Monday, November 3, 2014

Operation Improvement Programs: The Grinch of the Service Industry

Various programs exist, such as Six Sigma, Lean Thinking, and the Theory of Constraints, that all help businesses improve performance by decreasing inefficiencies. Typically, these types of programs were created for heavy manufacturing operations such as Toyota’s vehicle assembly line.

After showing success in manufacturing, the same programs have been tried in service industries as well. Starbucks has had an increased number of daily transactions at stores implementing an improvement program, and therefore, is making more money [1]. Seattle Children’s Hospital has decided not to spend millions of dollars on an expansion project to care for more patients after implementing an improvement program that increased the hospital’s capacity by reorganizing their resources.

Improving operations on a manufacturing line is one thing, but many argue forcing coffee baristas and hospital nurses to cater services in the most efficient way possibly greatly detracts from customer and patient care. One study done by McKinsey published in “The Lean Management Enterprise” shows that employees of larger organizations become more stressed when there is more management as seen in figure 1 [3]. Managers implementing and enforcing improvement programs can be a major source of stress for employees as mundane tasks such as creating a Frappuccino, or starting an IV are timed by the second.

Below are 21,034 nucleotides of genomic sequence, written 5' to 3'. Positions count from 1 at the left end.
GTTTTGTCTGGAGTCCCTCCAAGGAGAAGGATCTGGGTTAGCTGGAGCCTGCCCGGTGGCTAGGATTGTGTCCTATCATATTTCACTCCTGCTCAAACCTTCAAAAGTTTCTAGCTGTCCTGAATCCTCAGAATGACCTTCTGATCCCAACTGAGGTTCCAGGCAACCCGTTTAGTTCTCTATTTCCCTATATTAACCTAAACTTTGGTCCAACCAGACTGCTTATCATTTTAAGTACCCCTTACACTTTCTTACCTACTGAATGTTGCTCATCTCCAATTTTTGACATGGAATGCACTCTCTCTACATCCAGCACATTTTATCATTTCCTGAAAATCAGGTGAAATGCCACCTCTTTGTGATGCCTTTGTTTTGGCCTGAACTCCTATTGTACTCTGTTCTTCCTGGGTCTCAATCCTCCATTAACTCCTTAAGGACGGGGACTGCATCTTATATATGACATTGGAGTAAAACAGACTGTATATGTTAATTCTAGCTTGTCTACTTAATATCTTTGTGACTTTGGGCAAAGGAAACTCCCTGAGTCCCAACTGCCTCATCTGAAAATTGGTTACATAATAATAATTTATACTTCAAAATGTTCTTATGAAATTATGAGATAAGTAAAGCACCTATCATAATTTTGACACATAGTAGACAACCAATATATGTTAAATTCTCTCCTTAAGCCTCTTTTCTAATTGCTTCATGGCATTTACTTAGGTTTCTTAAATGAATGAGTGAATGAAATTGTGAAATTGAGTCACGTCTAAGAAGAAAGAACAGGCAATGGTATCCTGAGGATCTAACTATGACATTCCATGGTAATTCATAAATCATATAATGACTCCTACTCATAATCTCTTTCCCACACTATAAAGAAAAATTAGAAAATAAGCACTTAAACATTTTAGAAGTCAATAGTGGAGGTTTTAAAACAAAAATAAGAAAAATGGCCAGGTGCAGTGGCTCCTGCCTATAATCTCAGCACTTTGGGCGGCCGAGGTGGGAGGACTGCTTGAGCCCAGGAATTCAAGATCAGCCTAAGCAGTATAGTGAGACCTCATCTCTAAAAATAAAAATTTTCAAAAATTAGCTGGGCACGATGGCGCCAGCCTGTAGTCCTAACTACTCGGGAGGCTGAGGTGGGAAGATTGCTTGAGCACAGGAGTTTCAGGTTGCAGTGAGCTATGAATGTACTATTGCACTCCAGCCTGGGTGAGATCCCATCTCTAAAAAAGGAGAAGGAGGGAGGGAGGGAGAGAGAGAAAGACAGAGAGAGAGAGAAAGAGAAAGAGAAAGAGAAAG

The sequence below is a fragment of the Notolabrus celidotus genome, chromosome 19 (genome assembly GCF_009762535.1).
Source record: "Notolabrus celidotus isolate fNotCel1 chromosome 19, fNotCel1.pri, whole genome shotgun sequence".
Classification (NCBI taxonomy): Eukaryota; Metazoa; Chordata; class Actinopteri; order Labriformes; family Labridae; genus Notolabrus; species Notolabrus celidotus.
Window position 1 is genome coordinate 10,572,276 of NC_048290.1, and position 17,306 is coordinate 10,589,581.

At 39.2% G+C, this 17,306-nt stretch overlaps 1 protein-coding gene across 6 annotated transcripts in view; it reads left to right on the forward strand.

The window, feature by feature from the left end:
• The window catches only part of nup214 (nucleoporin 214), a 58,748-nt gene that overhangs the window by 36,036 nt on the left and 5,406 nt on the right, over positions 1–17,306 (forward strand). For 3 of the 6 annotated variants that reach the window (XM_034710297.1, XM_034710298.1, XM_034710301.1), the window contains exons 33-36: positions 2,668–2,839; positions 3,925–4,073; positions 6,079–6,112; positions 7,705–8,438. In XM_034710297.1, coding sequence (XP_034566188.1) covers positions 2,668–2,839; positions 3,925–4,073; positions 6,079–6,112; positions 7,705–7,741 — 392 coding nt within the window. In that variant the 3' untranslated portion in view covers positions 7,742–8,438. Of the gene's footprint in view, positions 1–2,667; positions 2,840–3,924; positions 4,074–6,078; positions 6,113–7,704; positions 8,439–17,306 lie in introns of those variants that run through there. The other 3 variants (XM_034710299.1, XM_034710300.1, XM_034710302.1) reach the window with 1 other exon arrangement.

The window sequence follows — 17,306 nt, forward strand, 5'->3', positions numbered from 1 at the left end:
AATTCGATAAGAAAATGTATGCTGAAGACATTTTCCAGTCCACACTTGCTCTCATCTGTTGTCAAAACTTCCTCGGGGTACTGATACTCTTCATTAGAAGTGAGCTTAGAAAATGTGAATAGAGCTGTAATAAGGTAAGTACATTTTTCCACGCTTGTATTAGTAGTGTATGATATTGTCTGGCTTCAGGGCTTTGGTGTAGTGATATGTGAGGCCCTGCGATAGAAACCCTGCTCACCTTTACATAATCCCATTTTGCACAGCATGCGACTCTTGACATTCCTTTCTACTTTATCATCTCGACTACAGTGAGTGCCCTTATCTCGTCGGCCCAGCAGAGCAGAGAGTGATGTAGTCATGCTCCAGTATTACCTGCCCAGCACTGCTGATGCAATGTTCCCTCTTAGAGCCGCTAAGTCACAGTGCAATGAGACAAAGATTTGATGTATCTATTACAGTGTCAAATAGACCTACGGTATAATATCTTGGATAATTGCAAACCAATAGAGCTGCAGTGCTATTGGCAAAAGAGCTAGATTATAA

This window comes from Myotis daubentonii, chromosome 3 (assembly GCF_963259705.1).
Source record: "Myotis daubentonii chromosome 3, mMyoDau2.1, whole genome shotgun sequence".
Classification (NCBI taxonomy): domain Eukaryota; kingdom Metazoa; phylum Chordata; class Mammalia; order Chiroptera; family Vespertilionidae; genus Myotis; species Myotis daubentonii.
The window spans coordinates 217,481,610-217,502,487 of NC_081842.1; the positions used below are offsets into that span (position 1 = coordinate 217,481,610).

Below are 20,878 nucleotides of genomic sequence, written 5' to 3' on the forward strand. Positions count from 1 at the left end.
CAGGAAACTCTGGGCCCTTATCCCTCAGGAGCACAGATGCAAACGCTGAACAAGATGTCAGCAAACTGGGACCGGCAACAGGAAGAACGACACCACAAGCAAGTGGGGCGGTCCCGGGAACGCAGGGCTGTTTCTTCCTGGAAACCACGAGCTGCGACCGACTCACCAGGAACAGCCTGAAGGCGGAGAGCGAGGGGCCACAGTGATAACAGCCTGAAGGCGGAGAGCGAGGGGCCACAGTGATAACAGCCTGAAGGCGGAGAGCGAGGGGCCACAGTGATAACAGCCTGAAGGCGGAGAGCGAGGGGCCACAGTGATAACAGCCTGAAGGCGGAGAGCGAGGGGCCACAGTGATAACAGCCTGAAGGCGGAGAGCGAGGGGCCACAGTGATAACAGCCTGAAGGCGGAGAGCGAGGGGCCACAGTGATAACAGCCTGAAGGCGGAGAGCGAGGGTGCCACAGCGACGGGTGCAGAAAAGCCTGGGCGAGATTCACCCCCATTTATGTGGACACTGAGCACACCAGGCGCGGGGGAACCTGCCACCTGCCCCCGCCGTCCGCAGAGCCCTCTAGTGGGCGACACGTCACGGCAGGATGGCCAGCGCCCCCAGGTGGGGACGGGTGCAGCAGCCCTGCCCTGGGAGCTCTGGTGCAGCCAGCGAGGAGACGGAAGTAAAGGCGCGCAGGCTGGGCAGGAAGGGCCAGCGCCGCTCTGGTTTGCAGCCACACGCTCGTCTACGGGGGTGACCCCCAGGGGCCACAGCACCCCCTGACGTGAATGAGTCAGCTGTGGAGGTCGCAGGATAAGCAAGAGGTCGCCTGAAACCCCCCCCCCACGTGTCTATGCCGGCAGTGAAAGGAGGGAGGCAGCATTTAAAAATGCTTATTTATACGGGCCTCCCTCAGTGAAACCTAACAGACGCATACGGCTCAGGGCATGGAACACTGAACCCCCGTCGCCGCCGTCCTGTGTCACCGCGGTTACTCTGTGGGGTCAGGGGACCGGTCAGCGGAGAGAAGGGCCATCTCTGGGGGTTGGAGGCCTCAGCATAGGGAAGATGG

Figure 1.

It is important to consider whether an employee in the service industry can provide the same level of customer care when so much pressure weighs on them to run the most efficient operation possible. One nurse argued that “procedure times can’t always be standardized. For example, some children need to be calmed before IV’s are inserted into their arms” [4] Therefore, supporters of improvement programs need to consider the tradeoffs that exist when employees are urged to operate more like robots and less like compassionate individuals.


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